A rugby player who was paralysed when he broke his neck as a scrummage collapsed told the High Court yesterday that the referee exerted no control over the game.
Ben Smoldon, 21, who is now tetraplegic and confined to a wheelchair, is suing the referee, Michael Nolan, and an opposing prop forward, Thomas Whitworth, for pounds 1m damages. He said Mr Nolan failed to control the game and should have read the riot act to both packs in the "grudge match" between Sutton Coldfield and Burton on Trent, on 19 October 1991.
When asked whether the tragic incident was just a "one in a million accident", as he had described to reporters soon afterwards, he replied: "I feel it could have been avoided."
Mr Smoldon, who was playing hooker, said: "There was a degree of charging, I was taken along with it by the other players. I can recall turning round to my pack after the second scrummage, before the third scrummage when I injured myself, and telling them to calm things down because I was concerned . . . " But he added: "I don't recall any occasion when [Mr Nolan] spoke to the front row."
This was contradicted, however, by Mr Nolan's counsel Richard Davies QC, who said: "I suggest that there were a proper and adequate number of occasions that Mr Nolan did talk to the front rows and explained to them what it was he required them to do."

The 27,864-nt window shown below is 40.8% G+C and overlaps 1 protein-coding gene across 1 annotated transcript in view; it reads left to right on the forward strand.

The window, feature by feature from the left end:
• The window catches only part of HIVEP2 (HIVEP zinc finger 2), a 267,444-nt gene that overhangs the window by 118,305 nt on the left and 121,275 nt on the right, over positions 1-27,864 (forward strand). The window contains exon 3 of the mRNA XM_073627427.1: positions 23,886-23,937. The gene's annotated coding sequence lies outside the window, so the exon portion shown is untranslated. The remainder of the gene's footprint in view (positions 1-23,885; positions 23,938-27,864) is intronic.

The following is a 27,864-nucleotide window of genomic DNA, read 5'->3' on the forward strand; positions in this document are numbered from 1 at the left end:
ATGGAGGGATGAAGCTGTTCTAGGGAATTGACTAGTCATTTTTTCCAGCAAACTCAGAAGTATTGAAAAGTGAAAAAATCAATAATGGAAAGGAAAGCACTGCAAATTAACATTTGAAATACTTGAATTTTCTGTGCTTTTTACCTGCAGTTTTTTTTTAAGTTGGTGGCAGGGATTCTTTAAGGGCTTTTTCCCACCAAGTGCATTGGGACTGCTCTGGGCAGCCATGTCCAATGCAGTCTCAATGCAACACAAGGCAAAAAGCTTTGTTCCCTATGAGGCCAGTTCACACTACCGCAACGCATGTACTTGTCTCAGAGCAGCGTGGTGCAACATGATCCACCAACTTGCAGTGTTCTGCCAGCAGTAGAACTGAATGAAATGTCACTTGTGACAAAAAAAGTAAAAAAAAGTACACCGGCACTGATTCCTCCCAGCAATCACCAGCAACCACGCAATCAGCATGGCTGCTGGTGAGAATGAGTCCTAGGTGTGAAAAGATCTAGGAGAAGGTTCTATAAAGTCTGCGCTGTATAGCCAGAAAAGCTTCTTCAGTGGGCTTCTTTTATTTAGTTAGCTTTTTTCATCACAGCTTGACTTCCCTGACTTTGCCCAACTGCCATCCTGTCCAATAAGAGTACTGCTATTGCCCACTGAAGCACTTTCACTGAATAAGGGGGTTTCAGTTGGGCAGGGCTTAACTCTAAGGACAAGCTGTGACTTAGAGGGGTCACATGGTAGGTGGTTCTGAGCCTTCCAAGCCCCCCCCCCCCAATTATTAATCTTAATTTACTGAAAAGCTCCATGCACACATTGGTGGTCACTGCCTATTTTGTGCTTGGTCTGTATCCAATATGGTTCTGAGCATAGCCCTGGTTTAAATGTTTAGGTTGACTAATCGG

Mr Smoldon's version of events in the scrum was backed up his teammate Hywel Jopling, who played loose head prop. He said his opposite number, Mr Whitworth, had not allowed him to scrum down properly.
Describing the actual incident in which his colleague was injured, he said: "I went to engage with my opposite number and there was no push. The ball was put in, but I didn't have any resistance so I fell to the floor. As I was sitting up I saw Ben fall back on the ground and that is when we realised he had been badly injured."
The hearing continues today.
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